One of the most common tricks in the marketing handbook is the use of statistics. 4 out of 5 dentists recommend Trident. 1 in 5 New Yorkers rely on the food bank to eat. 64% of houseguests notice odors in your home.
When used appropriately in communications, statistics can give consumers a piece of truth to grab onto, a compelling reason to buy Trident gum, donate to the Food Bank for New York City, or paint their homes with new odor-eliminating Dutch Boy paint. For PSAs, statistics can provide relevance and proximity to an issue, convey its urgency and shock viewers into paying attention.
Take our Hunger Prevention campaign, for instance. Back in the summer of 2008, during our initial creative development, we found that many people in the U.S. simply did not think of hunger as a problem that existed here in America. They saw it as a developing world issue; one that affected poor people in faraway places. We needed messaging that could drive home the size and scope of the domestic hunger issue, and get people to take action.
Our solution? An alarming, stops-you-in-your-tracks, statistic. 1 in 8 Americans struggles with hunger.
We anchored every piece of our communications with the 1 in 8 fact—in TV, radio, print, outdoor, web banners, website, talking points and press releases. Heck, we even named the campaign “1 in 8.” It was all working swimmingly until, well … the stat changed.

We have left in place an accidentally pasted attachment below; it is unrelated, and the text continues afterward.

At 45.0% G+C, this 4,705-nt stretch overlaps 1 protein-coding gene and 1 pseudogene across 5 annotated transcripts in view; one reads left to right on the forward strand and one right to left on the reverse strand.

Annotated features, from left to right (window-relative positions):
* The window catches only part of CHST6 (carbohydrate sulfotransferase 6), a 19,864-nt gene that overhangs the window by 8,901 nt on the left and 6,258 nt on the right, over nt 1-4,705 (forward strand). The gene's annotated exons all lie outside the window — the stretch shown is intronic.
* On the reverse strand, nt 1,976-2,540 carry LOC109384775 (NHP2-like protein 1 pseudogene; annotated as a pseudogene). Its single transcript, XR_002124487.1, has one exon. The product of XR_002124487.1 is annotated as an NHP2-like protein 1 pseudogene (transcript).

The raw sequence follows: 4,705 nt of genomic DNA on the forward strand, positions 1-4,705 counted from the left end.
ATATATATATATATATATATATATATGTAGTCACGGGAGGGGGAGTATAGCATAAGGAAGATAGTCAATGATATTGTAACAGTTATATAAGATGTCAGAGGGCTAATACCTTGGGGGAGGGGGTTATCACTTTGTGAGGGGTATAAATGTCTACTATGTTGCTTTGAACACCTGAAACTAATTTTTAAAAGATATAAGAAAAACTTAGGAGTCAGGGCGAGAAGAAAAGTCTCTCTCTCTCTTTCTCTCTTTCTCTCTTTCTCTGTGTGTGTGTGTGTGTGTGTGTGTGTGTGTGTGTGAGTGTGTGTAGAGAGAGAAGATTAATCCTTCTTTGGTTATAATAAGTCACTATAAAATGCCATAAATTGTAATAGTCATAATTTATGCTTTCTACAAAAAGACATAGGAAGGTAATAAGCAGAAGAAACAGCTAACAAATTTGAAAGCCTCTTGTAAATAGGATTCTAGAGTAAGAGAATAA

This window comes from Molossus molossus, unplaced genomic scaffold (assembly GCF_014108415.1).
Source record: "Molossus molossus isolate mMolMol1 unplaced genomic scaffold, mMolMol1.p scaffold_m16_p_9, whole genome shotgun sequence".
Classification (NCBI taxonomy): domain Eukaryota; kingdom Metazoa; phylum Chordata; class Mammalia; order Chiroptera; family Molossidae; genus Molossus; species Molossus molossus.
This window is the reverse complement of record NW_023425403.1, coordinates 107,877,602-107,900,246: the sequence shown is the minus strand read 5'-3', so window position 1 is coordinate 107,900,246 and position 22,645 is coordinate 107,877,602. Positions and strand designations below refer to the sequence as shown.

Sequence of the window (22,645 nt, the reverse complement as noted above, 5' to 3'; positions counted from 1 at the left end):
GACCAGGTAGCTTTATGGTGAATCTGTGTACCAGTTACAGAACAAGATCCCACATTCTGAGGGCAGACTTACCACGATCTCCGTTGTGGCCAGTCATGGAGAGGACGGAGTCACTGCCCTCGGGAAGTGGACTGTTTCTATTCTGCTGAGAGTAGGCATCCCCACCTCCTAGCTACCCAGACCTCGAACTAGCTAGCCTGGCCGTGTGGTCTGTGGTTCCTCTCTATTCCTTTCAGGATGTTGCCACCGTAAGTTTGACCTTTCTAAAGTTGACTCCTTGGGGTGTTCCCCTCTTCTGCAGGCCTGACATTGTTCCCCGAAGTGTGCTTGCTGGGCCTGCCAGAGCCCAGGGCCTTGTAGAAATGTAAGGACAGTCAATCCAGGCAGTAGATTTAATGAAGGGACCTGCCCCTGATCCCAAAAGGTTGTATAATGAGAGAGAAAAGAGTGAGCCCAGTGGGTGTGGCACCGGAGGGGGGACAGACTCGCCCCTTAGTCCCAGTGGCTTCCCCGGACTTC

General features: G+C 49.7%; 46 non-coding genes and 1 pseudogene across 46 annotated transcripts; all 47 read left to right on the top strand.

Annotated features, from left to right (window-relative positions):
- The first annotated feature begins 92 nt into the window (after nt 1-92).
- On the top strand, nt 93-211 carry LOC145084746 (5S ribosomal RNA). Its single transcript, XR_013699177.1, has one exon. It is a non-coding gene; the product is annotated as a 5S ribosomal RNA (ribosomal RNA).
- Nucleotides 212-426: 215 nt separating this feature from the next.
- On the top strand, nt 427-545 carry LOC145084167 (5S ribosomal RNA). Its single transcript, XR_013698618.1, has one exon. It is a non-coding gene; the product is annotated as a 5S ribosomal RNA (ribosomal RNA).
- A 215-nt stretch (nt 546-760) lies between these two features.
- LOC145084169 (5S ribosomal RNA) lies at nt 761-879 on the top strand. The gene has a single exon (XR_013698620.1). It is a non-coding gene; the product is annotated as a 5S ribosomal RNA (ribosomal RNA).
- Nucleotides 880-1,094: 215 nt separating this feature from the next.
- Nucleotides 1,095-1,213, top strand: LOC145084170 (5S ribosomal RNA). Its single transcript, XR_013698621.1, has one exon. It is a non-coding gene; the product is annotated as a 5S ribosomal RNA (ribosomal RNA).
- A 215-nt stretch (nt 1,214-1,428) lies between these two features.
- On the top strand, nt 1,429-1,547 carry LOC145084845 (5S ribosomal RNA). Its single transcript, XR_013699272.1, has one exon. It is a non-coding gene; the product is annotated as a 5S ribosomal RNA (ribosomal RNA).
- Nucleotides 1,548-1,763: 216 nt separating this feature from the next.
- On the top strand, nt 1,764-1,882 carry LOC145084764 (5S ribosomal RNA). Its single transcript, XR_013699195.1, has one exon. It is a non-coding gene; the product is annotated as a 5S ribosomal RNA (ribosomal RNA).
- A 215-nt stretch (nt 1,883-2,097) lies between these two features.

The recession was upon us, and within a few months of our launch, USDA reported that 49 million people are now food insecure in this country, a massive climb of 36% in one year. The new statistic brought us closer to 1 in 6 Americans struggles with hunger than 1 in 8 from just a year ago. (This goes to show how much more work we have to do on this issue, but that’s another post for another day).
Our 1 in 8 campaign suddenly felt … inaccurate. But the complex logistics of pulling all of the spots off-air, re-editing, and re-distributing out to the media would mean thousands of dollars worth of unexpected expense. So, along with our sponsors at Feeding America, we made the decision to leave the campaign as is.
Ultimately, the actual math wasn’t as important as the net takeaway for the audience. Whether the stat is 1 in 8 or 1 in 6 (or even 1 in 4), what we’re trying to get across with our campaign is that hunger is a very large and urgent problem in the U.S., and one that needs action now.
Somebody* once said, “The death of one man is a tragedy. The death of millions is a statistic.” Truth is, every brand, organization and issue comes with its own behemoth set of data and numbers. It is our job as marketers to mine for the ones that are most compelling, and distill them into meaningful content for the public. The power of a statistic comes from the way we humanize it. Otherwise, they are just a string of random digits.
*This quote has often been misattributed to Joseph Stalin, but the actual author is unknown.